At least 140 people have died in several states in Nigeria due to an outbreak of meningitis, officials have said. The current outbreak is the worst recorded in the country since 2009, when at least 156 people died.

More than 80 of the deaths occurred in north-western Zamfara State. At least 23 people died in Sokoto State, where a state of high alert was declared by the ministry of health on 20 March.

More than 1,000 people have been infected, amid fears the death toll could increase if the epidemic reaches crowded areas such as refugee camps.

It is believed the new strain of Cerebro Spinal Meningitis (CSM) is not common in Nigeria and was imported from Niger Republic, Minister of Health Isaac Adewole told News Agency of Nigeria (NAN). Thus new vaccines are required to immunise people.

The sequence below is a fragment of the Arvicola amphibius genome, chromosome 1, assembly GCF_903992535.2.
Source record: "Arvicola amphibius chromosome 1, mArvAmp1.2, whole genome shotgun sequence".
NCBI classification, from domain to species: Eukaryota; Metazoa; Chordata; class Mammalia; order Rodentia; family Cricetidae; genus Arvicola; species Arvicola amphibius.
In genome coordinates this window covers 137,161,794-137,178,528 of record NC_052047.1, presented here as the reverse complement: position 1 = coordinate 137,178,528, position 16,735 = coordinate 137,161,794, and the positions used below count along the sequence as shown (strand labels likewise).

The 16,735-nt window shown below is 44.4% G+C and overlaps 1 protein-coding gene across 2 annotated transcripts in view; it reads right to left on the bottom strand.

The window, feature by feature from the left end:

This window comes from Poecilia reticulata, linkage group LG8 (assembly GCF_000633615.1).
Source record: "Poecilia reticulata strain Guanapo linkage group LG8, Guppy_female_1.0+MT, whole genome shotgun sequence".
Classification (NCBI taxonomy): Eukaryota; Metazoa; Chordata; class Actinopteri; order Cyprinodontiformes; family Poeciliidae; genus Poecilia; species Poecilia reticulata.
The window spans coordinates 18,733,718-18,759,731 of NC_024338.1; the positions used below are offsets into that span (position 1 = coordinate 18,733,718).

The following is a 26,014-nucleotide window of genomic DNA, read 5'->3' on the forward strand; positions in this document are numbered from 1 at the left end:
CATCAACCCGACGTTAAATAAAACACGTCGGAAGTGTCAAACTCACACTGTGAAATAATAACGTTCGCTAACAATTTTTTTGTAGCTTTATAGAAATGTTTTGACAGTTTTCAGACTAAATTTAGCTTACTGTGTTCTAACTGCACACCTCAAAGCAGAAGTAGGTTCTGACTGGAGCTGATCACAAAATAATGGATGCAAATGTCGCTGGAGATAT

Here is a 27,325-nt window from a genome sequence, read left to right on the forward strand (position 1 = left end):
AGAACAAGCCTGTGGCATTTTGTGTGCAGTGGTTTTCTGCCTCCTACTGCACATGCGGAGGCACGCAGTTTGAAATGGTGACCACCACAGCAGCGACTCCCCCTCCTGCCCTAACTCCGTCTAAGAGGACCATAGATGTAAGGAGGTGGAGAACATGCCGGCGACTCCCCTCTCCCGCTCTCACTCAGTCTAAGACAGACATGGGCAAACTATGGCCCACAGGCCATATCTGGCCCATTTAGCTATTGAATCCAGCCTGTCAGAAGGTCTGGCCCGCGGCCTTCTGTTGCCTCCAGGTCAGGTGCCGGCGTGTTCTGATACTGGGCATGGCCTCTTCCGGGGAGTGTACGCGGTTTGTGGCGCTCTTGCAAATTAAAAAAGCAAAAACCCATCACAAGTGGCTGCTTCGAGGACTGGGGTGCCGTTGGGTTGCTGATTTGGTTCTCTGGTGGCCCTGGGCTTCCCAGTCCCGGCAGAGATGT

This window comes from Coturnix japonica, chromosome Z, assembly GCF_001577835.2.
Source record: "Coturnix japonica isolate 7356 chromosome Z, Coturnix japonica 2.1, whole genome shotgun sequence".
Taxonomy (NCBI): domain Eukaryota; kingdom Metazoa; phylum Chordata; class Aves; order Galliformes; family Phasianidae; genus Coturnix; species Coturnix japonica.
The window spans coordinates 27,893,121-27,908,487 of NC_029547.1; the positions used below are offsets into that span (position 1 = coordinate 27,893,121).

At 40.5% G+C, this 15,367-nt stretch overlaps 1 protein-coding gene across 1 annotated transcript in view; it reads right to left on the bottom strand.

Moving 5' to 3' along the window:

Earlier in March, Adewole said a team of epidemiologists had been deployed to address the issue, stressing that the ministry was working hard to tackle the epidemic.

The minister appealed to Nigerians to report all cases of unusual fevers to health facilities and to avoid overcrowding.

"When people are coughing let them be referred to facilities, open windows and ensure that we do not get infected easily, Adewole said earlier in March, according to local media.

"Children are more susceptible and when they have unusual fever they should also be referred to the hospital."

What is meningitis?

Meningitis is an inflammation of the layers of the brain and spinal cord. Infection is the most common cause of meningitis, with viral or bacterial pathogens transmitted via saliva.

Bacterial meningitis is deadly in about one case out of ten, and life-long sequelae occur in one in five survivors. More on meningitis here.